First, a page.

Amazon Contextual Product Ads

Monday, October 25, 2010

TV Review: Running Wilde

     FOX's new sitcom Running Wilde hasn't gotten that much attention.  Despite following another new sitcom, Raising Hope which is a hit, and was the first show on network television picked up for a full season this year, not details on whether Running Wilde's run will be extended have merged.  Five episodes have aired, and I still haven't decided if I like it or not, though the show had plenty going for it, and I was initially excited.

     Starring Keri Russell (Felicity) and Will Arnett (Arrested Development) as Emmy and Steve, child sweethearts who were driven apart by the very different lives they lead.  Emmy was a maid's daughter for Steve's family.  Steve allowed his father to buy him off to give up Emmy.  Now adults, Steve wishes to have Emmy back, and Emmy is in a Peruvian rain forest trying to save a tribe from Steve's father's oil company.  When Steve invites Emmy to see him get a humanitarian award (which he is giving himself), she comes with her daughter, Puddle (Stefania Owen), in tow, though only so she can try to talk him into finally standing up to his father to help her cause.  By the way, there has been no mention yet as to who Puddle's father is, so it's certainly possible that she's Steve's, but Steve is clueless enough to never ask.  Or perhaps the backstory timeline for Steve and Emmy's relationship doesn't come close to Puddle's inception.  Either way, it'd be nice to have a little clarity there.

     By the end of the pilot, Puddle has convinced her mother to stay and live in Steve's treehouse so that Puddle can go to school and lead a normal life.  Emmy doesn't need much convincing, because even though she keeps shutting down Steve's romantic overtures, she is clearly very fond of him.  Plus, he's become her latest project, as she tries to mold him into what she considers a decent human being.  Oddly, Puddle narrates the series and almost seems billed as the star, but doesn't have a lot to do past causing her mother to move in the pilot.  This is definitely Arnett and Russell's show.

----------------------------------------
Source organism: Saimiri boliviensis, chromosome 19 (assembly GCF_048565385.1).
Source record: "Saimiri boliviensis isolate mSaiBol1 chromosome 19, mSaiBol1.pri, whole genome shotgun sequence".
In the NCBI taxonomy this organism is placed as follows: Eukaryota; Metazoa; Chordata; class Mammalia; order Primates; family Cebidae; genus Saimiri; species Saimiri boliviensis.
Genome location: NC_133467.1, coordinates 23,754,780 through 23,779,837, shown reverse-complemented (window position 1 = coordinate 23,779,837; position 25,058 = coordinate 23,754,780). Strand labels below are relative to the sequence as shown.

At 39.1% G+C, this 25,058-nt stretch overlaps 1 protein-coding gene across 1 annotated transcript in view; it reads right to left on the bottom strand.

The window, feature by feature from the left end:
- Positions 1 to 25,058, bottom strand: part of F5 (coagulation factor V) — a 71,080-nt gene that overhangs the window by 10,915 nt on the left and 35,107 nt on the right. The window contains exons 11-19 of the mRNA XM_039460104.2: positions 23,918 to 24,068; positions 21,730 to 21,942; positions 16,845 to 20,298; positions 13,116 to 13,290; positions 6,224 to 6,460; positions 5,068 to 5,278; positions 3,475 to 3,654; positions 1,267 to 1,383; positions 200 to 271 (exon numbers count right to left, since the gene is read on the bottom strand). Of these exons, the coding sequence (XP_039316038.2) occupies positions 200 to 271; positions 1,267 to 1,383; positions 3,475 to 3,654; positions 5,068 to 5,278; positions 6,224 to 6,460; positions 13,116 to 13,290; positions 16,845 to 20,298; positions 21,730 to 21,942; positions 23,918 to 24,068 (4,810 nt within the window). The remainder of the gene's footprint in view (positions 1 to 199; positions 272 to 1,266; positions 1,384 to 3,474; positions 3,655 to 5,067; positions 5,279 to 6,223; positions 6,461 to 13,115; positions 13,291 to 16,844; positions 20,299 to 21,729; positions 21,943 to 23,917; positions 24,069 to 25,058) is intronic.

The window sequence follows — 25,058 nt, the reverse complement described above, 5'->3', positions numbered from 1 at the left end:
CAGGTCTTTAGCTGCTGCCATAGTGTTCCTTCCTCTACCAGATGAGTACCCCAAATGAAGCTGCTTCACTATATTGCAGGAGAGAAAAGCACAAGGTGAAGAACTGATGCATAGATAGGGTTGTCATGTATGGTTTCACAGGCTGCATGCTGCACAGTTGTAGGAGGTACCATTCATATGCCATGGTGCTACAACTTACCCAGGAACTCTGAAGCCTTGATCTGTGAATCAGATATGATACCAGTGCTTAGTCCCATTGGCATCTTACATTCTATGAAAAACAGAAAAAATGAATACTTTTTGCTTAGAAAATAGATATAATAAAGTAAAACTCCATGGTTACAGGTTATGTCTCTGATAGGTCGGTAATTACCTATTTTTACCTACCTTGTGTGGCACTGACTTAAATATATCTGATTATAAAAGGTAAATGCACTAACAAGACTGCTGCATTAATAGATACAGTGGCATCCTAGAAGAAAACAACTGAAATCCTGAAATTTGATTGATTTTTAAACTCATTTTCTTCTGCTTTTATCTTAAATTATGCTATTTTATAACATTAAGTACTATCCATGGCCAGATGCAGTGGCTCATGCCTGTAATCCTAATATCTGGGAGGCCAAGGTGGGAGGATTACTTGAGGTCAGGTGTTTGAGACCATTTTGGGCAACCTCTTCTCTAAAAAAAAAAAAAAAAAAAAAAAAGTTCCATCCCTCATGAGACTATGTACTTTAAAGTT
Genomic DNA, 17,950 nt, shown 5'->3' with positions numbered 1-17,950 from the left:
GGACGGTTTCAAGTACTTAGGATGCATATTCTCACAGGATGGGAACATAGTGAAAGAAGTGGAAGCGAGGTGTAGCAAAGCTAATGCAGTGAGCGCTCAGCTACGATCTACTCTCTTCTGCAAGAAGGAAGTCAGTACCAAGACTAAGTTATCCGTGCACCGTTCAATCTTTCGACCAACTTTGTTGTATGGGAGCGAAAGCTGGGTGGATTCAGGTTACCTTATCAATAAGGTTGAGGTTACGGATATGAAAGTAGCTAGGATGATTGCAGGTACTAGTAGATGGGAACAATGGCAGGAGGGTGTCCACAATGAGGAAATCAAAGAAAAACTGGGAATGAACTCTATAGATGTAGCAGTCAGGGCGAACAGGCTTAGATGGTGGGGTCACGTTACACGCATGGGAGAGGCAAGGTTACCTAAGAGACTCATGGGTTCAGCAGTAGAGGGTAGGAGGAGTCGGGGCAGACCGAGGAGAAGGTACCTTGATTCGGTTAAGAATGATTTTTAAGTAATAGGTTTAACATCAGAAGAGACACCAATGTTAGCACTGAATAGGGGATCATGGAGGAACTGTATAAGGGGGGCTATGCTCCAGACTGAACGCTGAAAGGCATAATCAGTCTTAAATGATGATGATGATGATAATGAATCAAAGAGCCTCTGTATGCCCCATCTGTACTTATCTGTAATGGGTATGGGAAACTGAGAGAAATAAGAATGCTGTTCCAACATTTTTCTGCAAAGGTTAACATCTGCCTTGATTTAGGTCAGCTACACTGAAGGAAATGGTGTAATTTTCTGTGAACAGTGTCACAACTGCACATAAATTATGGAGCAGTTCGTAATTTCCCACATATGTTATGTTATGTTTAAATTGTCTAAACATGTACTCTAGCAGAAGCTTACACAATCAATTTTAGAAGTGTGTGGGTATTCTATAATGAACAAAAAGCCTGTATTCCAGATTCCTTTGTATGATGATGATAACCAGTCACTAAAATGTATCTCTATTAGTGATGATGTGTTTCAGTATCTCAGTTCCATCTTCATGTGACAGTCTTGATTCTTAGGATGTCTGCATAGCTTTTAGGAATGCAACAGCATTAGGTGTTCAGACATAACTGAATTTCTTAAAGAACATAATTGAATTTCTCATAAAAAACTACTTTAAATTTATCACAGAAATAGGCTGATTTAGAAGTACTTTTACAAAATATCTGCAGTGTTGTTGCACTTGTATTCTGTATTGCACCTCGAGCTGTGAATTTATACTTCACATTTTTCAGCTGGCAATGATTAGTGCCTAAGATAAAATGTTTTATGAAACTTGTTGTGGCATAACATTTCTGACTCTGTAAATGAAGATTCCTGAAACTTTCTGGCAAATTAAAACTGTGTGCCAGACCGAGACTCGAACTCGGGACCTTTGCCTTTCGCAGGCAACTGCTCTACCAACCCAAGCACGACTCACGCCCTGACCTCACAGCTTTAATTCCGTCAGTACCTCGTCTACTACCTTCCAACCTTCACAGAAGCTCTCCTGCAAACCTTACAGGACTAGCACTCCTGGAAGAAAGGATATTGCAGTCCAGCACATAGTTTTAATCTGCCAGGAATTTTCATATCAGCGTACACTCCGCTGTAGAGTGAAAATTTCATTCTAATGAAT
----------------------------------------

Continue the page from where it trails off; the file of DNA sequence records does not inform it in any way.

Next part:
Last week's episode clearly was the second episode, even though it was aired fifth, dealing with Emmy and Puddle first settling in.  Perhaps it was held back because it wasn't that funny, and other episodes aired early inspired more laughter.  I don't know, but I wasn't impressed.  I have chuckled at moments in the series, but not so much this past week.

     Of course, three people do not make a show.  Steve has two people working for him that are part of the starring cast: Migo (Mel Rodriguez), who is Steve's friend, even though he skims some of the fortune, and Lunt (Robert Michael Morris), the old queen that tutored him.  Both are good for a few punch lines, but have yet to have any real plot or depth.  Both were recast after the pilot, and Lunt's character originally had a different name and was a woman.  Fairing slightly better is Steve's neighbor / rival / best friend / foil, Fa'ad (Peter Serafinowicz).  Though Fa'ad was an enemy in the pilot and this past week's episode, other installments have showed him more as a friend.  Sure, a superficial friend, but Steve is just as shallow.  The two connect because of similar upbrings and attitudes, and I prefer it when Fa'ad is not just trying to one up Steve.

    Interestingly enough, Will Arnett's Arrest Development co-star David Cross plays recurring character Andy (also a recast from the Running Wilde original pilot), Emmy's fiance.  Arnett is also playing a supporting role on David Cross's new show, which is currently airing on IFC, The Increasingly Poor Decisions of Todd Margaret, as Cross's boss.  The two are wonderful together, and thankfully that has been used on Running Wilde somewhat, though not a lot.

     The jury is still out on whether this show will last, or whether it deserves to.  If you'd like to watch, good luck.  Running Wilde  has been running Tuesday nights at 9:30 on FOX, however, this week Raising Hope is doing a one hour special episode, so Wilde does not appear on the schedule.  It will be showing a rerun at 12:30 Saturday night (Sunday morning), and FOX's web site lists it's timeslot at Saturday at midnight, which is not a good sign.  It is unknown if it will return to Tuesdays, or burn off the remaining episodes on Saturdays, or just disappear all together.

For frequent mini-reviews and occasional tv news, follow Jerome on Twitter.

No comments:

Post a Comment

Note: Only a member of this blog may post a comment.